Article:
Party and from the unfettered market individualism of the Conservatives under Margaret Thatcher’s leadership.
In order to forge that synthesis, Owen decided to refine the concept of a ‘socialmarketeconomy’ which he had first tried to develop in a lecture delivered in 1981. Over the course of the previous years he had gradually become convinced that many of the state collectivist ideas promoted by the Labour Party in the fields of economic and industrial policy – such as state ownership, centralised economic planning, extensive state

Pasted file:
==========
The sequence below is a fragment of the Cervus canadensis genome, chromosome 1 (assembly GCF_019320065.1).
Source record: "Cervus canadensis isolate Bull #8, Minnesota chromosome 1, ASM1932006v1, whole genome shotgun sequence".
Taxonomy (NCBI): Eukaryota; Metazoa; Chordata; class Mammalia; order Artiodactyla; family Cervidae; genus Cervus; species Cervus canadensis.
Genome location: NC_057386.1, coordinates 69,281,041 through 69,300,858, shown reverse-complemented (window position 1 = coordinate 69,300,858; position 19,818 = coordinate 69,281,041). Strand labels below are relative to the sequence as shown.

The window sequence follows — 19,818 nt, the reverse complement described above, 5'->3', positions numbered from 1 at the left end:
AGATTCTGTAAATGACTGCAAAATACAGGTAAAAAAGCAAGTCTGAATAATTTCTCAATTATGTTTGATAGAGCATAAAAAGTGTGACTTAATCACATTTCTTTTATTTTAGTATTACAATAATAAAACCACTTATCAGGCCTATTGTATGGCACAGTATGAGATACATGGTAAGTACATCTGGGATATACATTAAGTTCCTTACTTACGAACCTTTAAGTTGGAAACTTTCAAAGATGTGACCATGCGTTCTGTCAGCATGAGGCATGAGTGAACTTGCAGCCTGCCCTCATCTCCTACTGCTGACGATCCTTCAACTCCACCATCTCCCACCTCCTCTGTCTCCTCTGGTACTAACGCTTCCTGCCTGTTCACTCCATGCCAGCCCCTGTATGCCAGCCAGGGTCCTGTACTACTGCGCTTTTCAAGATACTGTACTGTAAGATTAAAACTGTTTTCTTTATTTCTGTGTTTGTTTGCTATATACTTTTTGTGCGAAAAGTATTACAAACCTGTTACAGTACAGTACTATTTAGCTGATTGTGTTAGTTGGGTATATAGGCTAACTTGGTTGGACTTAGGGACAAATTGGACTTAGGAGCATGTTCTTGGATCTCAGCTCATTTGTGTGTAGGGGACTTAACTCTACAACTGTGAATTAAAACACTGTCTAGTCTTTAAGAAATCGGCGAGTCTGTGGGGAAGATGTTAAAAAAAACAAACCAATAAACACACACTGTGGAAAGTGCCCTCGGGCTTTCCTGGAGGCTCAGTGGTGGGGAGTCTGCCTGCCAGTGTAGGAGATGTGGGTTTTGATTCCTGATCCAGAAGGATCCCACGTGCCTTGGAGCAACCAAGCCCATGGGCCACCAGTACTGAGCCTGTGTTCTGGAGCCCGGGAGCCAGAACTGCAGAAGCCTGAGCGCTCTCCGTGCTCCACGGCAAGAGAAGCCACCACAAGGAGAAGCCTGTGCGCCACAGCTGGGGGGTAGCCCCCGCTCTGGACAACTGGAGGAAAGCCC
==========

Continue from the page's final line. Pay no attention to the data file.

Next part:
Over more than thirty years of reform and opening, the Chinese Communist Party has pursued the gradual marketization of China’s economy alongside the preservation of a resiliently authoritarian political system, defying long-standing predictions that ‘transition’ to a market economy would catalyse deeper political transformation. In an era of deepening synergy between authoritarian politics and finance capitalism, Communists constructing capitalism offers a novel and important perspective on this central dilemma of contemporary Chinese development. This book challenges existing state–market paradigms of political economy and reveals the Eurocentric assumptions of liberal scepticism towards Chinese authoritarian resilience. It works with an alternative conceptual vocabulary for analysing the political economy of financial development as both the management and exploitation of socio-economic uncertainty. Drawing upon extensive fieldwork and over sixty interviews with policymakers, bankers, and former party and state officials, the book delves into the role of China’s state-owned banking system since 1989. It shows how political control over capital has been central to China’s experience of capitalist development, enabling both rapid economic growth whilst preserving macroeconomic and political stability. Communists constructing capitalism will be of academic interest to scholars and graduate students in the fields of Chinese studies, social studies of finance, and international and comparative political economy. Beyond academia, it will be essential reading for anyone interested in the evolution of Chinese capitalism and its implications for an increasingly central issue in contemporary global politics: the financial foundations of illiberal capitalism.